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Melanie Morris: It's nerdy, boring and irritating. I'm showing Twitter the door

"Follow us on Twitter" ... possibly the four most annoying words any business can string together right now. It tries to imply that they are 'with it' 'cool', and embracing 'new media'. Groan.

As so many commercial ventures have already invaded my post box, my email and my mobile phone, why in God's name do I want even more exposure to their promotional spam or white-noise chatter?

Twitter has become, for me, what Kryptonite is to Superman. It drives me mental. And while I know I don't have to log on, knowing it's around is enough to make me steam.

I joined Twitter a year ago, signing up because I was told it was the Next Big Thing. From my account I can see that I've 'tweeted' (ridiculous jargon) a total of 83 times, the last one at 5.37am on September 16, 2009, (hello?), exclaiming, "Declan Ganley is a really annoying, argumentative man". The rest of my musings aren't much better. I don't think I've logged on since, and my 137 followers are probably better off for it.

Let's face it, following someone on Twitter is a surefire way to go off them. If they're an acquaintance, you'll soon start to think they are incredibly nerdy, incredibly pompous, or, for those who 'tweet' (agh!) in txt -- rly thk. Follow a celebrity, and soon you'll feel sorry for them. How can people so seemingly fabulous be so desperate to document the minutiae of their lives for people they don't even know?

When I joined Twitter, the rebel in me refused to join the herd and follow Stephen Fry or Barack Obama, the two poster-boys for this new social networking phenomenon. But as an admirer of Tim Lovejoy's sarcy humour on BBC2's Something For The Weekend, I thought I might have found a kindred spirit. How utterly disappointing, then, to see that he spends his life tapping endless sports links into a mobile device. Surely a man about town who's so devilishly acerbic that he should have better (or more risque) things to do?

Equally, I found that by following bloggers such as Holy Moly or Perez Hilton, I didn't get fresh nuggets of gruesome gossip, but instead, endless links to their sites. Fair enough, but I don't have the time or the patience to click through. I want instant gratification, which is just what Facebook gives me. Comments are there for all friends to see, and all to respond to. A far more democratic, and more fun, process.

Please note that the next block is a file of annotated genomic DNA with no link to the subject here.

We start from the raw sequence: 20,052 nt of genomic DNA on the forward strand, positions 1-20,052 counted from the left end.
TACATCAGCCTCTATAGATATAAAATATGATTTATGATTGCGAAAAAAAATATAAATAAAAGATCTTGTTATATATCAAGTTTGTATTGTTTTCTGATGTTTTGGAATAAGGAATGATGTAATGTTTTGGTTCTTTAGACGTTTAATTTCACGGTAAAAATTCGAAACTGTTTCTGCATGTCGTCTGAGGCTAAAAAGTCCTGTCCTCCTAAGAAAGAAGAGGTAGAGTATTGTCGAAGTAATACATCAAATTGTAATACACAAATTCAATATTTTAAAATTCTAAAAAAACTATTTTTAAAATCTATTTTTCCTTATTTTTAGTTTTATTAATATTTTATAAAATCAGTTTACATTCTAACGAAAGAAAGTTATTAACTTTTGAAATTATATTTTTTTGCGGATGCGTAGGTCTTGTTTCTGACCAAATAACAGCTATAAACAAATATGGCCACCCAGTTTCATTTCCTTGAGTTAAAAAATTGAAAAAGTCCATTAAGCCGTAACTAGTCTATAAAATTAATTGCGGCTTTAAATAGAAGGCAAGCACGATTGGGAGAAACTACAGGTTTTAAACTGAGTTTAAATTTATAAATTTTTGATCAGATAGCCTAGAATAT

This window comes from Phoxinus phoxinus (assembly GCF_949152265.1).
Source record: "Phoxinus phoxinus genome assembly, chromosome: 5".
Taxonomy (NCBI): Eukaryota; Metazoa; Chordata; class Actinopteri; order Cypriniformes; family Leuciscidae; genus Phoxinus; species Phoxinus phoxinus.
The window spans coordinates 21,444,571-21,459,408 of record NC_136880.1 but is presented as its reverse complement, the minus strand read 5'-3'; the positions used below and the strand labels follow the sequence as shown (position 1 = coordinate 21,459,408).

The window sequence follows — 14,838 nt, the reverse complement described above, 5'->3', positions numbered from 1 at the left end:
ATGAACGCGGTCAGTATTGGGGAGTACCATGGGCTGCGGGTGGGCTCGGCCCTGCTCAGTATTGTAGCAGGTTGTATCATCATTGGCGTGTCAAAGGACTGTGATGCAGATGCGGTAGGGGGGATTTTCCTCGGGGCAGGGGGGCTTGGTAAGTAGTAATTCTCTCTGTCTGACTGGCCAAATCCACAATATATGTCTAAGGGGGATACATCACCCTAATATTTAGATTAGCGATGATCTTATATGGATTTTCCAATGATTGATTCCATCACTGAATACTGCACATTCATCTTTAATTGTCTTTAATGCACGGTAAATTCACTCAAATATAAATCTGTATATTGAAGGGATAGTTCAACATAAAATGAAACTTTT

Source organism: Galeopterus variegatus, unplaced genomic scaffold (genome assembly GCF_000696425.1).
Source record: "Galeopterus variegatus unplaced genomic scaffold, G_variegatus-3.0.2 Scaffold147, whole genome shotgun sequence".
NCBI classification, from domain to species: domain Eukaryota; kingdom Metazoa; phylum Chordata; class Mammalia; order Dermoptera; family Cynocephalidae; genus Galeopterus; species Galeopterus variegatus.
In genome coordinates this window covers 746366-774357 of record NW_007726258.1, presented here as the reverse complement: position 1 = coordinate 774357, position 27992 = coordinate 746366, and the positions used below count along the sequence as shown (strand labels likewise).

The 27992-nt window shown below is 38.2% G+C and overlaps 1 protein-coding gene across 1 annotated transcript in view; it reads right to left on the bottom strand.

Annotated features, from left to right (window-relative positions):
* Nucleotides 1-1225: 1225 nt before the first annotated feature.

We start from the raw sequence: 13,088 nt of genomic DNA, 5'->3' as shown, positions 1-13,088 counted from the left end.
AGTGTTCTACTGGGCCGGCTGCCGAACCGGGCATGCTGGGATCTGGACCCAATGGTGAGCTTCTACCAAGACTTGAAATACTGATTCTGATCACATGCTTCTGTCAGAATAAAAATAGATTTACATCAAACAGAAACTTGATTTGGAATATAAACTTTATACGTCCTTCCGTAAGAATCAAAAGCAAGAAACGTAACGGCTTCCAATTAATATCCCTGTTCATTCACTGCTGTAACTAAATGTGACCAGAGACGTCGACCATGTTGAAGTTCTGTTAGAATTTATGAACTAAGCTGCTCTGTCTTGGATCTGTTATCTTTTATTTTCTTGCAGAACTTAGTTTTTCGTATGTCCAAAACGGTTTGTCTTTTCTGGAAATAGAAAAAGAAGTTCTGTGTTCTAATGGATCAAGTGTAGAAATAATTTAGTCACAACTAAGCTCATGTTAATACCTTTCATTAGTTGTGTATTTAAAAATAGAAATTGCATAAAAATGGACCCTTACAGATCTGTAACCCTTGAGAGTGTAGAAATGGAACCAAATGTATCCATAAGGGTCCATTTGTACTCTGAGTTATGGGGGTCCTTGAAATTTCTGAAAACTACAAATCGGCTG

There's something incredibly conceited in assuming the world might want to know what you're doing. Or watching. To me, posting something on Twitter is the same as being the class swot who sits, arm bolt upright, shouting "me, me!" whenever the teacher asks a question. In tweet-speak, I'd direct an @ in front of all techie and media types here -- show-offs who want us to think they're just brilliant. Oops. What does that make me with my smartarse Declan Ganley comment?

For something that accommodates just 160 characters of prattle at a time, Twitter is far more irksome and labour-intensive to work around than other social networking sites.

The staccato return on effort invested is just not worth it. What's the point of all this clicking backwards and forwards? No decent (or indecent) photo albums to stalk a la Facebook, no embarrassing, out-of-date blogs or personal profiles as get left up on bebo. Twitter is the virtual equivalent of picking up fag-ends of a conversation. Lily Allen says she is retiring from Twitter. Well, as of yesterday, she was still going strong. Ditto Mr Fry.

I haven't deleted my account yet, but as I write this I wonder why not. Part of me thinks I may yet miss an online revolution. Or it'll come in handy some time in the future. Or I'll want to stalk someone.

But like clothes that fester in the back of your wardrobe until you can bring yourself to deliver them to Oxfam, it's time to face facts.

I'm never going to need Twitter. I'm tweeting off ...

Melanie Morris is the editor of IMAGE magazine and, oh yes, melaniemorris can no longer be followed on www.twitter.com


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